Tour Operators Get A Break From Higher Park Entrance Fees

Who says special interest groups don't have clout?

While national park entrance fees for families and individuals have been inching ever upwards, the National Tour Association has negotiated a deal with the National Park Service to freeze entrance fees for tour groups through 2009.

"The opportunity for timely input has prevented serious financial and operational hardships for NTA tour operators and their clients," says Randy Julian, NTA's chairman and chief executive officer. "It is rewarding to work with our Park Service partners on fee and management regulations before they are locked in."

How much do tour buses pay to enter the parks? Well, a quick check of Yellowstone, Yosemite and Grand Canyon national parks shows the fee is $300 for a motorcoach with at least 26 passengers, or roughly $11.50 per passenger.

Not only was NTA able to temporarily halt higher entrance fees for its members, the group also got the Park Service to agree to give them 16 months' notice of increases in the fees. So, next August the Park Service is supposed to tell NTA what the commercial fees will be in 2010.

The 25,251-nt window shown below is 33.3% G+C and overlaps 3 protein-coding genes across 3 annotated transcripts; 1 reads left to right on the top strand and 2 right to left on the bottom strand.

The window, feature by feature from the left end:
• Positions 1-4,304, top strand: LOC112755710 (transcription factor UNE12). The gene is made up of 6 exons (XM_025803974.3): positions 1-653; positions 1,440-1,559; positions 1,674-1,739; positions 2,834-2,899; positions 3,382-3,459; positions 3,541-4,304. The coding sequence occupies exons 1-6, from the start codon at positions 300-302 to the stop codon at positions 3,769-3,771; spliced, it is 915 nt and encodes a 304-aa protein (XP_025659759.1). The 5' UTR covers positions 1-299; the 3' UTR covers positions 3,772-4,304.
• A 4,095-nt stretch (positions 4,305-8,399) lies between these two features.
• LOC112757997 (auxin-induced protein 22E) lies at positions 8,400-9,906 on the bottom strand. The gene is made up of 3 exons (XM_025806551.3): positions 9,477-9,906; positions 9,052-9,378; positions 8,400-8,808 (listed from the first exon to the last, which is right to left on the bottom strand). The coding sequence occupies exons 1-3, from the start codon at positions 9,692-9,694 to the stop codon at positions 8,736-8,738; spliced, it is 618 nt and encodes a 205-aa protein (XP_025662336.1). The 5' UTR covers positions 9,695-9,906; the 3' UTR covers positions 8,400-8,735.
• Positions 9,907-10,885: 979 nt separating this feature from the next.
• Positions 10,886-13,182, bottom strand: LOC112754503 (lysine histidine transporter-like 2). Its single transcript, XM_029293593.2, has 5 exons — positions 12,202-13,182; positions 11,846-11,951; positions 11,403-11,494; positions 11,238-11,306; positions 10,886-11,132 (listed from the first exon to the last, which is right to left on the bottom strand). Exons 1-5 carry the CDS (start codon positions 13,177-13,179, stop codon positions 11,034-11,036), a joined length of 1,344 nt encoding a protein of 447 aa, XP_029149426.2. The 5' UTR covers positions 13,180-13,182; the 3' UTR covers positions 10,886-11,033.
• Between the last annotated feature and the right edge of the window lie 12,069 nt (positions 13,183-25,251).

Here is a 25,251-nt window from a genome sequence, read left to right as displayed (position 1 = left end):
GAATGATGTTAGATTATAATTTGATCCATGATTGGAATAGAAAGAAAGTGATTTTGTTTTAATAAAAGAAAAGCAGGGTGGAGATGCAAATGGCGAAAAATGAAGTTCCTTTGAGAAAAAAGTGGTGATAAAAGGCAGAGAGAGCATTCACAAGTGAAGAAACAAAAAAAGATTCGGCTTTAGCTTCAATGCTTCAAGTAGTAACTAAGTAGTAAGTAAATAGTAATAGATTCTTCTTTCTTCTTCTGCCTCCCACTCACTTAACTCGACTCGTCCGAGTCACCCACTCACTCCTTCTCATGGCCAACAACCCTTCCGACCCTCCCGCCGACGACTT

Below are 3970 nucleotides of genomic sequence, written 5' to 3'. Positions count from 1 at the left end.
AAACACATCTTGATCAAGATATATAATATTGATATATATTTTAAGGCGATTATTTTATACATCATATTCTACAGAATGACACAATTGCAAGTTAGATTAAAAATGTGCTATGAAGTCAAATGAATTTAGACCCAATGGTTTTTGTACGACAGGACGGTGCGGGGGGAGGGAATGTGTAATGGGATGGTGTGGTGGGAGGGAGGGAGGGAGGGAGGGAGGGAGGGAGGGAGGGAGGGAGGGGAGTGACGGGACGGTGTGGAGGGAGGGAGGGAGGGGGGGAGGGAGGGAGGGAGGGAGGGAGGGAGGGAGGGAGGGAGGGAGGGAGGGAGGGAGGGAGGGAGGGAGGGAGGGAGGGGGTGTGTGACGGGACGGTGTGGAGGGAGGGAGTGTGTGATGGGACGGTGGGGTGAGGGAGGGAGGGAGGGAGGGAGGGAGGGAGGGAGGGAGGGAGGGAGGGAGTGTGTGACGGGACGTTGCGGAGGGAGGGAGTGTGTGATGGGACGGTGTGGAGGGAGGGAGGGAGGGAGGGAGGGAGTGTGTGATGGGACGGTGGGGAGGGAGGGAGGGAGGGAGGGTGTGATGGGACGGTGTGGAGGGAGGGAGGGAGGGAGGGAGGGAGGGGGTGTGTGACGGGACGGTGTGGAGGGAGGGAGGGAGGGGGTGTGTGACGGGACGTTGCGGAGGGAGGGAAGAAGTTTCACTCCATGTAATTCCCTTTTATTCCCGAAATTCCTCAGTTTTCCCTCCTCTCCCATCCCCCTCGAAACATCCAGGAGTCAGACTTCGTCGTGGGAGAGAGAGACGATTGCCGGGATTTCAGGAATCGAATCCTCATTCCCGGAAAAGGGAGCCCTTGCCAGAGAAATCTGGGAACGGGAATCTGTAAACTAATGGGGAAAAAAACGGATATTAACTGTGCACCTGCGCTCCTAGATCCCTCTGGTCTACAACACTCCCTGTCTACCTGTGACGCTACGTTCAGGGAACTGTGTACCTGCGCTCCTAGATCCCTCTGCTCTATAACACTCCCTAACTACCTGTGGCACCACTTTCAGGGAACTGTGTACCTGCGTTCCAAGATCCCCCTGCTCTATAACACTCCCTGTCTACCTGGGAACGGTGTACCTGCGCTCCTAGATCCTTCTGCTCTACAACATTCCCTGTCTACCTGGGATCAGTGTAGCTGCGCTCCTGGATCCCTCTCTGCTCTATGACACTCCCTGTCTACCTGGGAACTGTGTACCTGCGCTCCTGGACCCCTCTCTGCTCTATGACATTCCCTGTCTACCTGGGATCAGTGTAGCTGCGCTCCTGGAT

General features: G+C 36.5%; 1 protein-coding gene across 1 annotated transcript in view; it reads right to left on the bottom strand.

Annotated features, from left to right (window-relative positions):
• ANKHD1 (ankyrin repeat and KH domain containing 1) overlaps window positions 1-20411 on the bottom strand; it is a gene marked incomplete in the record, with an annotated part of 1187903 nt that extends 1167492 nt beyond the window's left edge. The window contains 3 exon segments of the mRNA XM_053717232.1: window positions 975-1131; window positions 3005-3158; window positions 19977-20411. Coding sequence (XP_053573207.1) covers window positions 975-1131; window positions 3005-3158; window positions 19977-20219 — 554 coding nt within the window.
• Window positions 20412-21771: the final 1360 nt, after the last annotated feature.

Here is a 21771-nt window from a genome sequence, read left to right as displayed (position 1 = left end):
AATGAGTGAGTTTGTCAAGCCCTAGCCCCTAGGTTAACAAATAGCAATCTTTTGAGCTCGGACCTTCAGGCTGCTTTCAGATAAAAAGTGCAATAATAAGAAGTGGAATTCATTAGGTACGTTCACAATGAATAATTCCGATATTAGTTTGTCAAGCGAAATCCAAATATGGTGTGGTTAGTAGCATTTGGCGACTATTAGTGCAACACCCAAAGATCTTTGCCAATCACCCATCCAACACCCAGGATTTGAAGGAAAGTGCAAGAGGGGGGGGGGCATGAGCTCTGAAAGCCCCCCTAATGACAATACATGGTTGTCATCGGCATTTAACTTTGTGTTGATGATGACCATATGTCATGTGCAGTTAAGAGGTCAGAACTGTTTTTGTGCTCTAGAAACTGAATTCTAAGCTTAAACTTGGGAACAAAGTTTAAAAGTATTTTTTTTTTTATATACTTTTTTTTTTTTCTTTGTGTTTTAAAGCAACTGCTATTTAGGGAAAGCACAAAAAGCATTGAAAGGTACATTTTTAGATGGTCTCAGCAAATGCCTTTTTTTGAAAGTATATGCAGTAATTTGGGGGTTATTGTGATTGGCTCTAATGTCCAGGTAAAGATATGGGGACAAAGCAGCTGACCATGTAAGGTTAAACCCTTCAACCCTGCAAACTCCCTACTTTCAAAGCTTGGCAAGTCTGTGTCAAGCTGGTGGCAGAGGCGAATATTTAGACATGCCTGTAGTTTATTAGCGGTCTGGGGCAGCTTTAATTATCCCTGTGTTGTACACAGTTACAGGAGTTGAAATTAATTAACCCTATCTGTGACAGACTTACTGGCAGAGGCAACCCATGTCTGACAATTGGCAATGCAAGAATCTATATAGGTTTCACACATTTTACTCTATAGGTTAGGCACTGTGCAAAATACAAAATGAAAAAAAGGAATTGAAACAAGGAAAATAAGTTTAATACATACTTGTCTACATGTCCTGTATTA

Comments

$11.50 is a lot of money on a per person basis. I don't blame the tour operators for seeking some sort of redress to these outrageously high rates.

Since the parks are so politically controlled I'm not surprised that industry leaders appealed to whomever they can get to listen to them about the negative economic impact these outrageous fees will have on an international travel industry that the park service always touts as a positive benefit of having a national park in your neighborhood. I'm sure that some sort of Congressional pressure was applied first before the poobahs in WASO relented to the concerns of the tour operators.

I hope this will keep fees down for everyone, so I'm glad someone was able to put this issue on the table.

Dividing the total operating cost of Yellowstone by total visitation (FY2006) yields a per visitor cost of $10.68. In Yosemite, it's $7.39 per person. Based on this, I think $11.50 is fairly reasonable or even a bit high.

And for a thorough treatment of interest groups, see Government's End: Why Washington Stopped Working
by Jonathan Rauch (who argues that interest groups are really not "special" at all--we all belong to at least one, and in many cases, multiple interest groups).